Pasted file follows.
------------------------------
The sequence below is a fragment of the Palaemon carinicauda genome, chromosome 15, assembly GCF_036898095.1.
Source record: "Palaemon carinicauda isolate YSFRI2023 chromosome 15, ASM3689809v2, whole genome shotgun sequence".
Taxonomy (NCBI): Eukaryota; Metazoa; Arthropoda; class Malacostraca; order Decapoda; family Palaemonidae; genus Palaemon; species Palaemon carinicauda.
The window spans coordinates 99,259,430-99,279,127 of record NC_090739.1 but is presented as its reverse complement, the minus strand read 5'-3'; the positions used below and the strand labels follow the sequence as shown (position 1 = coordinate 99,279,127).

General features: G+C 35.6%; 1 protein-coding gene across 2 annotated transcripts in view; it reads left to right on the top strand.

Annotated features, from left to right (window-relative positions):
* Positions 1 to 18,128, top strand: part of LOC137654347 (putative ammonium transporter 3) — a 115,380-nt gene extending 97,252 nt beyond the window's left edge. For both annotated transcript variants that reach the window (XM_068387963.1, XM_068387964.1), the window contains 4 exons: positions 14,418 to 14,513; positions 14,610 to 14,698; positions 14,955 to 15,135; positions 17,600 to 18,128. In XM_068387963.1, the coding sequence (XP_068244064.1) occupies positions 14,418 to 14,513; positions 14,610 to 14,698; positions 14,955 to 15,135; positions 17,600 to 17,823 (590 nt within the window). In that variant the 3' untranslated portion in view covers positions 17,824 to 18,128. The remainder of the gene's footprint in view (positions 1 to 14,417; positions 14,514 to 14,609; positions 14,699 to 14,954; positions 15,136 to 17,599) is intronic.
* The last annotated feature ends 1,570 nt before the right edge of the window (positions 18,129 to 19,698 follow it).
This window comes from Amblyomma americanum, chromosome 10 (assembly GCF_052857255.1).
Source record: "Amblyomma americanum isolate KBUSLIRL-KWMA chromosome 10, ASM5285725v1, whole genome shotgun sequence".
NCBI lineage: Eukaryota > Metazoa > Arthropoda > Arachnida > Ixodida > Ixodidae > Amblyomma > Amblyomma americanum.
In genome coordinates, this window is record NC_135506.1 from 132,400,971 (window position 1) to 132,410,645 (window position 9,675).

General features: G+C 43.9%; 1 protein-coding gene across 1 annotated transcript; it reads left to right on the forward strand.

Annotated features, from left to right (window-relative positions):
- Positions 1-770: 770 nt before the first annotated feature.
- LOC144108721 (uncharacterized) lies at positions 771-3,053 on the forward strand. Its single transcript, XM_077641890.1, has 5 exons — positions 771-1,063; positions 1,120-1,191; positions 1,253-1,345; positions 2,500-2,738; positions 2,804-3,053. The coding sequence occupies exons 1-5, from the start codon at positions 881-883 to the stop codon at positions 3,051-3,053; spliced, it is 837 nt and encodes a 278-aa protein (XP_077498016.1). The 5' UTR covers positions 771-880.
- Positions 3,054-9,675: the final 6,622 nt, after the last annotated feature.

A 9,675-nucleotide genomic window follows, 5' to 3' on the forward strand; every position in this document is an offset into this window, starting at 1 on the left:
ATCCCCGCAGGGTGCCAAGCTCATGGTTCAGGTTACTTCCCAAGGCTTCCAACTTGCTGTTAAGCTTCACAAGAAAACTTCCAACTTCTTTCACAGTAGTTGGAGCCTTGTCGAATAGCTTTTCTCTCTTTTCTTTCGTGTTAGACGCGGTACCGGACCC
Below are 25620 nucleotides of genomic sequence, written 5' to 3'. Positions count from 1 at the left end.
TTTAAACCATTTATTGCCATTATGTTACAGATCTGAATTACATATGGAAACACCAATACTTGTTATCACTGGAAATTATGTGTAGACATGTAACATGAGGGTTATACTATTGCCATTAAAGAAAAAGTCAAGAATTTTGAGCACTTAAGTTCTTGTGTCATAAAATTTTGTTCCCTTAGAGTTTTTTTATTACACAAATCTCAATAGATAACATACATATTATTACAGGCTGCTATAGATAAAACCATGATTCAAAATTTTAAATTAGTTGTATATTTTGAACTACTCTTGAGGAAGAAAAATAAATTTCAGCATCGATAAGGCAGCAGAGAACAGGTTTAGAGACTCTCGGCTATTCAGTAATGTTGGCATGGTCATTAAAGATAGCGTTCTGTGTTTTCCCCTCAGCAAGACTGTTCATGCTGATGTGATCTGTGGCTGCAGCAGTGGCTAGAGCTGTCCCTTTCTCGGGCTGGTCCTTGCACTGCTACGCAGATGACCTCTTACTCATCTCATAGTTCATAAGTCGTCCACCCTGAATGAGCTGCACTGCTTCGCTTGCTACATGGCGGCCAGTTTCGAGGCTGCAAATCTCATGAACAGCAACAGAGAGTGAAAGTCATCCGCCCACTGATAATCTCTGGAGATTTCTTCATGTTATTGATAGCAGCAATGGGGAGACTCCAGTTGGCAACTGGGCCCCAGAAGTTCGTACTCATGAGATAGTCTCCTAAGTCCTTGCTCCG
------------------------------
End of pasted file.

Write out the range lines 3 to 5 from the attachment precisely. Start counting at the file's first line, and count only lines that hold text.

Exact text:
Taxonomy (NCBI): Eukaryota; Metazoa; Arthropoda; class Malacostraca; order Decapoda; family Palaemonidae; genus Palaemon; species Palaemon carinicauda.
The window spans coordinates 99,259,430-99,279,127 of record NC_090739.1 but is presented as its reverse complement, the minus strand read 5'-3'; the positions used below and the strand labels follow the sequence as shown (position 1 = coordinate 99,279,127).

General features: G+C 35.6%; 1 protein-coding gene across 2 annotated transcripts in view; it reads left to right on the top strand.